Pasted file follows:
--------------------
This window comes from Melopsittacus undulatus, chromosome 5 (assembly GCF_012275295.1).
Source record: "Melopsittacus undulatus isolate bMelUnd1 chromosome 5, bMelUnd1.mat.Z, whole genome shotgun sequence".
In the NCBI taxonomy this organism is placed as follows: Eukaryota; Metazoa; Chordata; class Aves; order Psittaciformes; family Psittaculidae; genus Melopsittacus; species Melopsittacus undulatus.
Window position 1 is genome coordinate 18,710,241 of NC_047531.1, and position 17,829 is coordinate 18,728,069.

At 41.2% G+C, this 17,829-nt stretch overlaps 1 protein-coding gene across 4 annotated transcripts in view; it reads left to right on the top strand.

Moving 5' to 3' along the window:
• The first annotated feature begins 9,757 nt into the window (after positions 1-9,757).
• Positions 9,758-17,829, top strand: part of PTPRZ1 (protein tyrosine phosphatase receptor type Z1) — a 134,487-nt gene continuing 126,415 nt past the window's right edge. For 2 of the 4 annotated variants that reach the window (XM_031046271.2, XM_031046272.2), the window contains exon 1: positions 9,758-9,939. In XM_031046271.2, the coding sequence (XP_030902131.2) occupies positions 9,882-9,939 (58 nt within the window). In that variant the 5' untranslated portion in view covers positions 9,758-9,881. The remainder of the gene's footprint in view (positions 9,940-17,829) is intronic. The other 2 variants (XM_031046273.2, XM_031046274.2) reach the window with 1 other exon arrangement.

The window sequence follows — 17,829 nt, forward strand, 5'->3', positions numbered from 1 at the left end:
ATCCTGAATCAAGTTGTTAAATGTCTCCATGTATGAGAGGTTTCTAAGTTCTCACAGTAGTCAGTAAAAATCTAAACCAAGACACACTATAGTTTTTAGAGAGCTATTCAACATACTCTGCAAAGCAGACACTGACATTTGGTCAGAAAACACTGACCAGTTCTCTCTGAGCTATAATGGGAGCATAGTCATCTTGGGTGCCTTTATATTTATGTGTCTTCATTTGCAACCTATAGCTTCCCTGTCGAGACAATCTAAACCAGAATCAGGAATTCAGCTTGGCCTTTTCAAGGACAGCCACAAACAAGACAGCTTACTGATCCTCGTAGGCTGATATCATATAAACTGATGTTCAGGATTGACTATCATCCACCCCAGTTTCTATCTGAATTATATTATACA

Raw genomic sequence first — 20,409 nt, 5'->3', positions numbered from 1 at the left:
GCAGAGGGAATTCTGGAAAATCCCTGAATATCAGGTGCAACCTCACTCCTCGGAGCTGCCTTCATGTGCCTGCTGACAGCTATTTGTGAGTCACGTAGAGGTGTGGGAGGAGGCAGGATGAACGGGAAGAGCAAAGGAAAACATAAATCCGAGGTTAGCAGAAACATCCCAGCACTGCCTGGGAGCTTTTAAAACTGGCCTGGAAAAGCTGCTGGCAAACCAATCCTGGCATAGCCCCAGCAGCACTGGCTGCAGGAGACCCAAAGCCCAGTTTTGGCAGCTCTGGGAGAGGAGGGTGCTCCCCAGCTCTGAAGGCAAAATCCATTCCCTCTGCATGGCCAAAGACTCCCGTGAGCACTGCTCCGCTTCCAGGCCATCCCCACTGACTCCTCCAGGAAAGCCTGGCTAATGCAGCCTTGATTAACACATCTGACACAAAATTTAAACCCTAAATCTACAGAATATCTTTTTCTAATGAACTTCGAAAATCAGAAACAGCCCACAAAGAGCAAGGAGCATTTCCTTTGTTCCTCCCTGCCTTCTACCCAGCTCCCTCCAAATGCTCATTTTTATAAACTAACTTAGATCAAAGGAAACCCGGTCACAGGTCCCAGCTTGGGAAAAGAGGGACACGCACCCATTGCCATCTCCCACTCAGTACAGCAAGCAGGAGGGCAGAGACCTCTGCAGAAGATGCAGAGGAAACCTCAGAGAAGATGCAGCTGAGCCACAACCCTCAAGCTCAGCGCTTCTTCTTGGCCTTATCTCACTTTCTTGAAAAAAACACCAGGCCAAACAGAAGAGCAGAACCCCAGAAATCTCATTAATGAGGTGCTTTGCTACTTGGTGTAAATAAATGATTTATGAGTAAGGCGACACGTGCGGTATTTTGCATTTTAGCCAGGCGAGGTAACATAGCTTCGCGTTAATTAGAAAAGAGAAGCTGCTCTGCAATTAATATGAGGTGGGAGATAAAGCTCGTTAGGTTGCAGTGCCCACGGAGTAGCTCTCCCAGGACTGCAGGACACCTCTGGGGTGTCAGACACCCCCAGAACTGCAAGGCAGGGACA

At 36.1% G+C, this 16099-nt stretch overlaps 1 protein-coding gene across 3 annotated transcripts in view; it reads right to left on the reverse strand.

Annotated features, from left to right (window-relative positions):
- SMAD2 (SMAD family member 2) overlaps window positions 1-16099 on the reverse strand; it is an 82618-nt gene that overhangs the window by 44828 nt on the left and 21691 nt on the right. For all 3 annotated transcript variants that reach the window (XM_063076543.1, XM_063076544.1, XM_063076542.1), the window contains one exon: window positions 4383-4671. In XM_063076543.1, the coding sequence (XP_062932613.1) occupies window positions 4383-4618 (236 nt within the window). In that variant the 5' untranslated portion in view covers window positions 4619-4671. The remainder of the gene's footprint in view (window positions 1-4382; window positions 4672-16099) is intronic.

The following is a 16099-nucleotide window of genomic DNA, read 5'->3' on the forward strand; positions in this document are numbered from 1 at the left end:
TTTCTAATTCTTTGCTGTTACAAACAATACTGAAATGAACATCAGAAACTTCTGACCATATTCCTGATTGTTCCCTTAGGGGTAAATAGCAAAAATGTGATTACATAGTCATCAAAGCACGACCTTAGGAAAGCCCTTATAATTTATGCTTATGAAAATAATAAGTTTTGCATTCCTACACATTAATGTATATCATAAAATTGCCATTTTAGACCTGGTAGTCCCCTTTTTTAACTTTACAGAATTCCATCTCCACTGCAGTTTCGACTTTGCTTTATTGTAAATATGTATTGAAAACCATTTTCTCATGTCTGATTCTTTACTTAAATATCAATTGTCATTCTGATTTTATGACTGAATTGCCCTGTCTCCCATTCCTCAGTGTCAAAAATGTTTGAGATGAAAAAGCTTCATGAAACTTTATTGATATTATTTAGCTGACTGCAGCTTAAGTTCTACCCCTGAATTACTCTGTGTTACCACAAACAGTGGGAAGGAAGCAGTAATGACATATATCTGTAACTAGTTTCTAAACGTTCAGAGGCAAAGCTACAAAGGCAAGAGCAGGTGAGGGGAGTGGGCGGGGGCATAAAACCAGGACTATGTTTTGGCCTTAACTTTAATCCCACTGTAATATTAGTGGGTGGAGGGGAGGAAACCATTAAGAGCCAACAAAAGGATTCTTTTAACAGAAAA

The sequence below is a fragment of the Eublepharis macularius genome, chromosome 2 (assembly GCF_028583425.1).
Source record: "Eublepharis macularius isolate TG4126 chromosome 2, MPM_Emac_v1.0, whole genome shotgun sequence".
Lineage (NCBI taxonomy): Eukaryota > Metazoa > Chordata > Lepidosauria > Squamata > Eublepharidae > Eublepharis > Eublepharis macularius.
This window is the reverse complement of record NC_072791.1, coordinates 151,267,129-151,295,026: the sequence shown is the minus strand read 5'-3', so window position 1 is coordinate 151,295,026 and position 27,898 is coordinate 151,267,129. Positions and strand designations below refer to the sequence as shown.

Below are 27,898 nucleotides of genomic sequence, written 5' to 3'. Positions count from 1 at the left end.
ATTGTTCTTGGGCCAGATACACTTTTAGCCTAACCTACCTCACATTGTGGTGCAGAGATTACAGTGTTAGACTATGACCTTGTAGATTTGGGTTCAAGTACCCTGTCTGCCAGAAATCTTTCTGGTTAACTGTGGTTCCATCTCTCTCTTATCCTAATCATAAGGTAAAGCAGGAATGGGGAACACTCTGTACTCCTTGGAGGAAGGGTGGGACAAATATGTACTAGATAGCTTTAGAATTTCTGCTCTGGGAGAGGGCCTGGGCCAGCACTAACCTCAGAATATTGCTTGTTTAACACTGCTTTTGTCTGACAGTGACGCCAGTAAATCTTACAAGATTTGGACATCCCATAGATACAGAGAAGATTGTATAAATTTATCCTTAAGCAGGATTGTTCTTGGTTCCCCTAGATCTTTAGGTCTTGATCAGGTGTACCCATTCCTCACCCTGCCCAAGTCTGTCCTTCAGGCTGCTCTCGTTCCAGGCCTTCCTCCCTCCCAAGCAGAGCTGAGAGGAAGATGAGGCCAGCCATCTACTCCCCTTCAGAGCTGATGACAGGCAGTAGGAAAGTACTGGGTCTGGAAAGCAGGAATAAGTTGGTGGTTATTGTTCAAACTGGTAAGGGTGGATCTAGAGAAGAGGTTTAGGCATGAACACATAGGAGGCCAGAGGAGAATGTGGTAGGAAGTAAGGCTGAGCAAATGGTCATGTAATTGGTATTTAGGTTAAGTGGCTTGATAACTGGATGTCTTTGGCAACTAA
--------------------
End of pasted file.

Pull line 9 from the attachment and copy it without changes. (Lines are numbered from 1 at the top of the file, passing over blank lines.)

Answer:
The window sequence follows — 17,829 nt, forward strand, 5'->3', positions numbered from 1 at the left end: